From the very first frame of the video for Christian Parker’s new song, ‘Diamond Sailor’, you know that this is a treasure worth finding. Directed by Morgan Elliott, the animated clip is a feast for the eyes while the classic rock sound is certainly one for the ears.
New York artist, Christian Parker, knows what he wants from life, and in the video we see his animated likeness seeking his fortune, digging for treasure. Rather than a pirate’s trove, a chest filled with gold, he finds a guitar; to him the instrument’s value is higher than rubies.
Listen to the track first, maybe three times, before watching the video. ‘Diamond Sailor’ is a classic rock track for a modern age. It’s clear who Christian has been inspired by. There’s The Beatles (definitely John Lennon and George Harrison in there), ELO, Badfinger, Gilbert O’Sullivan, Cat Stevens, Crowded House: Parker has put his own stamp on the classic rock sound though, and his songwriting talent is evident in this as in every track on his most recent album, ‘Best Kept Secret’. It’s clear this isn’t just an homage to the classics, but rather, the result of someone who is well educated in musical history.
Lyrics like “fame can cost more than the prize / for now just say goodbye / to the world of greed and lies” just drop effortlessly and yet are packed with so much meaning and substance. Classic themes such as aspirations, dreams fulfilled and unfulfilled, overcoming hurdles, and listening to that still small voice inside you, are wrapped in a stunningly modern sound. While Parker at first appears to be a traditionalist, he very much has his finger on the pulse of the here and now.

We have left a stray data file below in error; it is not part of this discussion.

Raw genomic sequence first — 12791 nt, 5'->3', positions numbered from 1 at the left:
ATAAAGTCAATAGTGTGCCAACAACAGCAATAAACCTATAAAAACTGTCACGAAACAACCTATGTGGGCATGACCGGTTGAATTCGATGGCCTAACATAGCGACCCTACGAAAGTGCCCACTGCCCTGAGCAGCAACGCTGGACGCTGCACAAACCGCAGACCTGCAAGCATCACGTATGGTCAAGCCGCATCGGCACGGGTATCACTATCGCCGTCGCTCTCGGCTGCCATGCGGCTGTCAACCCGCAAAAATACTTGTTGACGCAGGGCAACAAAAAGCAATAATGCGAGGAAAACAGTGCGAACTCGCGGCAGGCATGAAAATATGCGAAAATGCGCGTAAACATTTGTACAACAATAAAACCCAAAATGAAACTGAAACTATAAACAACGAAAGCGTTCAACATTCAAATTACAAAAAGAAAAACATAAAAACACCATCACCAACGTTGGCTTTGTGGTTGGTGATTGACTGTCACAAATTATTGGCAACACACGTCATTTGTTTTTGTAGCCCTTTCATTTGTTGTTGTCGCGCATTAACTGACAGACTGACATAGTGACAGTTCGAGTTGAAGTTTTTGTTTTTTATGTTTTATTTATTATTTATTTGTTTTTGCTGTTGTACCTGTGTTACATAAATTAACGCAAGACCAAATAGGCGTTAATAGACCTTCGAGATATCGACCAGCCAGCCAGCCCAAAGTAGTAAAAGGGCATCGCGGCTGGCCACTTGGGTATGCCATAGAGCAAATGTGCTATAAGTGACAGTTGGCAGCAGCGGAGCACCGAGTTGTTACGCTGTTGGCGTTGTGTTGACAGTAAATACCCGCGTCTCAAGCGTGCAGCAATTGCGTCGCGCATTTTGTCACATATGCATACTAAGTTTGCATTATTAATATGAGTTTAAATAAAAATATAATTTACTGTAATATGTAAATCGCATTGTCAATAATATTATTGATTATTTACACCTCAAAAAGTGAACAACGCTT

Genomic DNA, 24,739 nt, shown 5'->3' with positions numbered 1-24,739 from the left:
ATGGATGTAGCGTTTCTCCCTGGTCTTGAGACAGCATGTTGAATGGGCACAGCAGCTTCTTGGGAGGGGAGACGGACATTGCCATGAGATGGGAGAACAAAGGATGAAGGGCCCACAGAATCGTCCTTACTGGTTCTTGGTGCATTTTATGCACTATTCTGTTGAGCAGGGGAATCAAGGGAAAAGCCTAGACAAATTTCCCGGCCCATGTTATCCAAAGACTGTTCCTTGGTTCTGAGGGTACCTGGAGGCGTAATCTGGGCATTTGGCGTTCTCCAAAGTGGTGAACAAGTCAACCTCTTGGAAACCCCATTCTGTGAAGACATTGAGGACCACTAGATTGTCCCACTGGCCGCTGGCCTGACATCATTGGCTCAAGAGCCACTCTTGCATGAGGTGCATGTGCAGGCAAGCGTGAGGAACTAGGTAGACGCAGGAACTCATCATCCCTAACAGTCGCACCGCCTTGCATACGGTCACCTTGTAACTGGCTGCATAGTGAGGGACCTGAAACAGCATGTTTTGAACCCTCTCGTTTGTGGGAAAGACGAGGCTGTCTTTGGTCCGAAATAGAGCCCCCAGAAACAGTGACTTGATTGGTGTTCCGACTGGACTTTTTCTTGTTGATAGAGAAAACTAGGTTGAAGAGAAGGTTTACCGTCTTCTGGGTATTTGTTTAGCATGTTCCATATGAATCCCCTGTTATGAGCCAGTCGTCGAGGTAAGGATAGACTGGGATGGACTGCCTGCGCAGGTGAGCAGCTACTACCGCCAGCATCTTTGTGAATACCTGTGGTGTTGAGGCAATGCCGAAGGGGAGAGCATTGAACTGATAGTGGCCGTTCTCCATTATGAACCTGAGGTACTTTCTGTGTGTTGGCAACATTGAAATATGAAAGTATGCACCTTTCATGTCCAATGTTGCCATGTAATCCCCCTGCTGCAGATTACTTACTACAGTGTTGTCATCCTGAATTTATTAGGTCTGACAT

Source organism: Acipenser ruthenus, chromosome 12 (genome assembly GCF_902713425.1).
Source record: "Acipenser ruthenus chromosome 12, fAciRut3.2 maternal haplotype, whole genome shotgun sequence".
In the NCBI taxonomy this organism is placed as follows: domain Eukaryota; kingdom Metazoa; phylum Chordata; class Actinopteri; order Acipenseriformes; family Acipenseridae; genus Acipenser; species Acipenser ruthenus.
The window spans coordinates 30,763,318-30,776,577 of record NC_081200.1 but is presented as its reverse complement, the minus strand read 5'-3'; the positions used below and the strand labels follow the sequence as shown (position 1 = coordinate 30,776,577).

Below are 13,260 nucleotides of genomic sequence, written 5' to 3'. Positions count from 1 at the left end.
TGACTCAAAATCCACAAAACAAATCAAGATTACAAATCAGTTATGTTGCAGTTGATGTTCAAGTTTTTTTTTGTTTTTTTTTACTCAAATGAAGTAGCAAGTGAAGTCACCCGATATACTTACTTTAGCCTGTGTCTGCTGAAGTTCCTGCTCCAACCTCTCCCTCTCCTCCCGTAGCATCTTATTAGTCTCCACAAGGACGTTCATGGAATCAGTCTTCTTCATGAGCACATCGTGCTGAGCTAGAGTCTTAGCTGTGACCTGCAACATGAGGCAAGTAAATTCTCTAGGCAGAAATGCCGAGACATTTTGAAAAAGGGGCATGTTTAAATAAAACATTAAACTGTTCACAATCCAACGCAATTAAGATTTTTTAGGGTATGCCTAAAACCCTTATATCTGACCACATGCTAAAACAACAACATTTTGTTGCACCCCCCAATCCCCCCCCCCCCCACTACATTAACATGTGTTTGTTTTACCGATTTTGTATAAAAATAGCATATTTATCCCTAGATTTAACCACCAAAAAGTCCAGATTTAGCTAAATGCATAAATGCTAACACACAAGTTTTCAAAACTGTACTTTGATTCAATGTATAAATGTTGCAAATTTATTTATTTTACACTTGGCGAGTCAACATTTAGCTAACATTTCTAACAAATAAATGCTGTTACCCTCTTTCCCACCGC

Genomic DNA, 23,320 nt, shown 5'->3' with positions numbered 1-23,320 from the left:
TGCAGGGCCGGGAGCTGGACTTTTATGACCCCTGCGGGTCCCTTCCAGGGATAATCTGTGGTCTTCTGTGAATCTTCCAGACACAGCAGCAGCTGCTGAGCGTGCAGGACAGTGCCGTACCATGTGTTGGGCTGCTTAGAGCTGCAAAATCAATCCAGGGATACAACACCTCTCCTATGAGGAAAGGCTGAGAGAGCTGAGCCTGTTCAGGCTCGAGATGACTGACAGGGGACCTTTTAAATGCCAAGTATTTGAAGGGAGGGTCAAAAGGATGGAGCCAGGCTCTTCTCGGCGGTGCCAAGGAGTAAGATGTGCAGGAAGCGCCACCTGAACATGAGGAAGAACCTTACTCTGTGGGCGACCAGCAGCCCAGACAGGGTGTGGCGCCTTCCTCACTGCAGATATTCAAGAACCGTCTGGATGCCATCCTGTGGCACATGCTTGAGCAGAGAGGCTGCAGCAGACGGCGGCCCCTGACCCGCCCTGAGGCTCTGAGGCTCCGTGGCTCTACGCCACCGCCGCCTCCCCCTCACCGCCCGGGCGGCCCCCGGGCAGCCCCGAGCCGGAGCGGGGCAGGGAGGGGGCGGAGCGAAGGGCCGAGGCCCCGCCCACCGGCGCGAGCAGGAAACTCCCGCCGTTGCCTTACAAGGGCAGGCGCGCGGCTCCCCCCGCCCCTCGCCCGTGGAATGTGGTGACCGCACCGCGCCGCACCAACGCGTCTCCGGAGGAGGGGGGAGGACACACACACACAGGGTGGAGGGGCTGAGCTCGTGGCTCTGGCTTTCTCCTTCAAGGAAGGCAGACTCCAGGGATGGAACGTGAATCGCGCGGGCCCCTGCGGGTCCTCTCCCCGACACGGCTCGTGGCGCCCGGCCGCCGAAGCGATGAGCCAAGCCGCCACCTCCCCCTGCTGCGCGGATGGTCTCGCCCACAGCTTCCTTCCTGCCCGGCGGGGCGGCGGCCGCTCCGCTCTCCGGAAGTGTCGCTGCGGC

The clip for ‘Diamond Sailor’ serves as a visual showcase for Parker’s tremendous musical talent. While Elliott portrays him as a boy seeking his fortune, it’s realistic enough to make you think that’s actual footage of Christian Parker playing piano (albeit in a rowboat), and expressing his internal passions on the red guitar he unearths.
The clip is “narrated” by the guitar-playing adult Parker, and opens with the boy in his bedroom, playing air guitar on a badminton racquet, while in his imagination he’s the diamond sailor, flying into space, transported by his musical dreams. As an adult he’s trapped in an office job, working for the man, yet his dreams are still there, the diamond sailor is able to see what his true destiny is. He buys a boat and a treasure map, and finds the very same red guitar that the narrator Parker is playing. It’s a dream fulfilled.